Letter to the Editor: It is time to stop giving SAE chances

I wrote last year that SAE was unworthy of a spot on our campus. The op-ed published by their president last week did nothing to change my mind.

I hold many privileges as a wealthy, white cisgender woman in a PHA sorority, and I don’t want to speak for perspectives that are not my own. But, after two years of publicly and privately wrestling with this organization in student government and in this newspaper, I cannot hold my tongue in the face of this organization’s apparent inability to grasp the severity of allegations of sexual violence.

The op-ed the president of SAE wrote is laughable. They have never, as an organization, publicly demonstrated any grasp of the severity of sexual violence on college campuses since we received the student-wide email about allegations of drugging and sexual violence at SAE and an unnamed fraternity. They have never shown us they take the allegations seriously. The op-ed was no exception.

To recap: SAE membership, in the wake of the email originally sent to the student body, debated with me and Lars Benson for two hours in ASG senate on our statement on the issue and walked out of the room at the motion to vote by roll call. They were de-recognized by IFC last year because of reports that they recruited during their suspension. After that, I wrote an op-ed arguing that people feel SAE did not deserve to come back onto our campus as they lacked even the decency to respect their suspension on a basic level.

Vaughan wrote that SAE has been criticized for “making this campus unsafe, prioritizing ‘having fun’ and lacking accountability for its actions.” Towards the very end, he writes that they knows that SAE stands “for everything wrong in the greek community,” “including sexual assault.”

Vaughan spends little time discussing sexual violence in his piece. But for everyone else, sexual violence is the first thing that comes to mind when we think of this organization. It is the core of the issue. We don’t care if they were reckless or partied too hard or served alcohol to minors. We care about the fact that they potentially drugged and sexually assaulted people in their fraternity spaces.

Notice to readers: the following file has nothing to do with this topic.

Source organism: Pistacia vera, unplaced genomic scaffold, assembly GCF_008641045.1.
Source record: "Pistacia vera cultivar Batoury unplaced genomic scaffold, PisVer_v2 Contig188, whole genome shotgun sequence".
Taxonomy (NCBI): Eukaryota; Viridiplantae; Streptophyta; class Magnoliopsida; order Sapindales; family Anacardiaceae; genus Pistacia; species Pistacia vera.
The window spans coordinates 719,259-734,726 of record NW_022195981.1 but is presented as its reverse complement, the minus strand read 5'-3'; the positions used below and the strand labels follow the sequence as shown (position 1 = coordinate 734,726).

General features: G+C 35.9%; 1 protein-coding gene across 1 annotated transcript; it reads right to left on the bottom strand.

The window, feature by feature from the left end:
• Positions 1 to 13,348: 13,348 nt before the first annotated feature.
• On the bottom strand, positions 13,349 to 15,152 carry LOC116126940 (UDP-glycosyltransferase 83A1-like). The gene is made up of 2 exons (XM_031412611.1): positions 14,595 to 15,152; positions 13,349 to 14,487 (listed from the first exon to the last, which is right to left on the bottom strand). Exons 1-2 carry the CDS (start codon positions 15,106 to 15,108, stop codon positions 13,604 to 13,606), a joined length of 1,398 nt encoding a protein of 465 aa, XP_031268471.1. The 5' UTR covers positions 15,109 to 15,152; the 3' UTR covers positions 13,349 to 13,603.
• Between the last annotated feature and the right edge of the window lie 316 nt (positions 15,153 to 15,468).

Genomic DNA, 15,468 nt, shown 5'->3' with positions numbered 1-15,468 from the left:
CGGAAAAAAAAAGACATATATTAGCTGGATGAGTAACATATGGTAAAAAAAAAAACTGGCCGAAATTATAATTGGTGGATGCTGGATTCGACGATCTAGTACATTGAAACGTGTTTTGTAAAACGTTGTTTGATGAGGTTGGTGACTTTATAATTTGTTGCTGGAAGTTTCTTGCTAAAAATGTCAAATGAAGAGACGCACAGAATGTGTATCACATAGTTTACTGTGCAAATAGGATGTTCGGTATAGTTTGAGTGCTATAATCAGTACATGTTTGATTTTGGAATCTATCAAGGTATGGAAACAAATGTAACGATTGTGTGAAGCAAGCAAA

What I needed from SAE is not a bland commitment to do the already-required workshops, a vague promise to “start from scratch,” a confusing determination to have a more “individually-focused” recruitment, (when that is already how IFC recruitment is supposed to work).

What I wanted in a public statement from SAE was empathy. I wanted them to show that they know what it is like to feel unsafe on this campus. All they have demonstrated so far is that they have a sheepish understanding of what it is like to be the person who is making others feel unsafe and a poorly-articulated desire to fix it. I wanted them to own the impact they had on this campus in a real way. Write a better op-ed, SAE. Show you care for survivors and for campus culture by not just doing what you’re supposed to but figuring out how you can do more.

And, even then; men thinking of joining greek life: don’t join SAE. Even with a display of public accountability — which, as I have argued, the most recent op-ed was inadequate of doing — I still do not believe that their letters and their presence deserve money, capital and physical space on this campus. After a couple of University-mandated workshops, will they really be a “new SAE”?

In NU’s inability to act, the decision is left to us. Are we going to keep SAE going, or are we going to attempt to do what is rarely done — hold fraternities accountable?

In SHAPE, we talk a lot about how impact is more important than intent. Even if SAE did not mean to cause harm, they have to take responsibility for their ultimate impact. Given multiple chances over the past two years, SAE has been unable to do so effectively. It is time to stop giving them chances. It is time to stop giving them our money, our time and our membership. If the University cannot do that, I can only hope that we will.

— Gabrielle Bienasz, Medill junior